Fear the Hole, Not the Future

parable-talentsIn Matthew 25:14-30 Jesus tells a parable about three servants whose master entrusts them with a sum of money before going on a trip. When the master returns, one servant has invested the money and made a large profit, one has invested the money and made a small profit, and one servant has buried the money in a field and made no profit. The third servant claims he buried the money out of fear; he knows his master can be harsh, so he takes no chances. Investment, after all, is a risky business. What if he lost the money? What if he tried his best and his best wasn’t good enough?

Believe it or not, this passage reminds me of weight loss and improving our health. No, this passage is NOT, theologically speaking, about taking care of our bodies; it’s about the Kingdom of God. I’m borrowing the idea to make a point of my own. I repeat: this is not a theologically sound argument here; I’m plagiarizing my Savior to encourage you—and me—to get healthy.

There are different ways to go about getting healthy. Some ways promise big rewards and require big investments of time, money, or self control.  Some ways offer moderate return on a moderate investment. The last way is like a savings account in the bank; the profits aren’t dramatic, but when time has passed, you have something to show for your half hearted efforts. The worst thing we can do is be like the third servant: bury ourselves in fear and do nothing.

What if I try and it doesn’t work? What if I can’t do it? What if I never reach my goal? I’m afraid I’m a failure; what if I’m right?

not-excited-exerciseI can answer that for you. If you try and you never reach your goal, you’re still getting interest on your investment and you’re better off than being buried in a hole. The truth is that if you don’t try, if you don’t aim for a goal, if you don’t make an effort, you know exactly where you’ll be one, five, ten, or fifty years from now: in that hole. You won’t be thinner than you are now, and you won’t be healthier.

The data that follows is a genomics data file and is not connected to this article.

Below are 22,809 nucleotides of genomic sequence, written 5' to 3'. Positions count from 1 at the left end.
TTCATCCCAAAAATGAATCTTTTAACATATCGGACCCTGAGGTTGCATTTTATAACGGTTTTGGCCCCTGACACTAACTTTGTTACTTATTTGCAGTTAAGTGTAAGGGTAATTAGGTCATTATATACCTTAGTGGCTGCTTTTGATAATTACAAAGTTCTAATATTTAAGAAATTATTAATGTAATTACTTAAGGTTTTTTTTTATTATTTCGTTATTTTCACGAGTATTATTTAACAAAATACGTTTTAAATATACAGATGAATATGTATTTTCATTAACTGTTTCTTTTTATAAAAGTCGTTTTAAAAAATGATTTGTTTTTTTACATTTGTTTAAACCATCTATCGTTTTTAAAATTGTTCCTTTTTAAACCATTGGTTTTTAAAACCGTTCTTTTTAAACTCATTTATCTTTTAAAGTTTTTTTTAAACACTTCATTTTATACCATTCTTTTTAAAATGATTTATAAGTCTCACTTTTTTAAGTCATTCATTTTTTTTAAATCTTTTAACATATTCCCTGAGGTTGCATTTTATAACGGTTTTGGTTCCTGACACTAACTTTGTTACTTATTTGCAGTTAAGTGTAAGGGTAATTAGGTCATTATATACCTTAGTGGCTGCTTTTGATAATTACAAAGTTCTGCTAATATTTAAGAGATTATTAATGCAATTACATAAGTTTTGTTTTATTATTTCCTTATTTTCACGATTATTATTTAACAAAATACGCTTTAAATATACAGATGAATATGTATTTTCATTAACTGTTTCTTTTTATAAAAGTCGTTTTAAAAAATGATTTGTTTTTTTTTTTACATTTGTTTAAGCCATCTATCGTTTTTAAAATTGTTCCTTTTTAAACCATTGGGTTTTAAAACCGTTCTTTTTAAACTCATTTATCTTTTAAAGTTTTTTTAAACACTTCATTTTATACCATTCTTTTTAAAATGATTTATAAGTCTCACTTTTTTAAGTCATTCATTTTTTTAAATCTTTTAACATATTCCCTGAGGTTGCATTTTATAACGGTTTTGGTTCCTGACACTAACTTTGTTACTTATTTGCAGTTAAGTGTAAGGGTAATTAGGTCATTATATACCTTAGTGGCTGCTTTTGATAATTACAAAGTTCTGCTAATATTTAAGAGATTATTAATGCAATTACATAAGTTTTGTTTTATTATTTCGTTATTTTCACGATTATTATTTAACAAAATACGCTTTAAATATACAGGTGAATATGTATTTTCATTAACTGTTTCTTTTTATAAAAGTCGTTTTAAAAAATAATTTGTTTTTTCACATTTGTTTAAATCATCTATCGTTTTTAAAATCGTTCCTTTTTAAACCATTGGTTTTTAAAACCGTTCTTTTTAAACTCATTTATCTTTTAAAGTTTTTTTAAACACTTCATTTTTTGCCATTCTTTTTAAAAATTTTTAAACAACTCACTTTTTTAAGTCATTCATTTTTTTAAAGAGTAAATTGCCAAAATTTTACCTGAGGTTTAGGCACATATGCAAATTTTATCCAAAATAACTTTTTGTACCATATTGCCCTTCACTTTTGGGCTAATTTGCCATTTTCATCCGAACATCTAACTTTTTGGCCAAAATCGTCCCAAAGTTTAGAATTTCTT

Every little change you turn into a healthy habit makes a HUGE impact on your health long term. It’s like putting $1,000 in the bank at 5% interest. Doesn’t sound like much, but after ten years you’ll have $1,600 and after fifty years you’ll have $11,000. All because you invested your money and didn’t hide it in a hole. Every glass of water you drink, every full night of sleep you sleep, every minute of exercise you do, and every vegetable you eat is you investing in your future: your future health, your future life, your future you. You can invest big, invest the minimum, or somewhere in the middle, but please, don’t stay buried in a hole.

holeDANGER! DANGER!! This metaphor will only take us so far, so please, please, PLEASE don’t read too much into this and think that God is a harsh master who will put you in jail (or even simply not like you) if you don’t make a “profit” of weight lost or health gained. Romans 5:8 says that “while we were still sinners, Christ died for us” and “greater love has no one than this: to lay down one’s life for one’s friends” (John 15:13). Add them together and you get the truth that Christ loved us BEFORE he died for us, when we had nothing to offer him, not even obedience or faith, and certainly not healthy habits. All I’m saying is don’t let fear hold you back from changing your life. Only good can come of taking care of your body. Climb out of the hole and invest in yourself.


 “His master replied, ‘Well done, good and faithful servant! You have been faithful with a few things; I will put you in charge of many things. Come and share your master’s happiness!’ Matthew 25:23 (NIV)



Images courtesy of: http://www.pinterest.com (man digging), http://www.sharemyworldshow.com (not excited), http://www.haroldsplanet.com (hole)

Count, Count, Count Your Calories (Song)

Count, Count, Count Your Calories

(To the tune of Row, Row, Row Your Boat)


singing-womanCalories to count

Every day, each meal.

Calories, calories, calories, calories,

Day one I count with zeal!


Seven, eight days go by

Counting every food.

Calories, calories, calories, calories,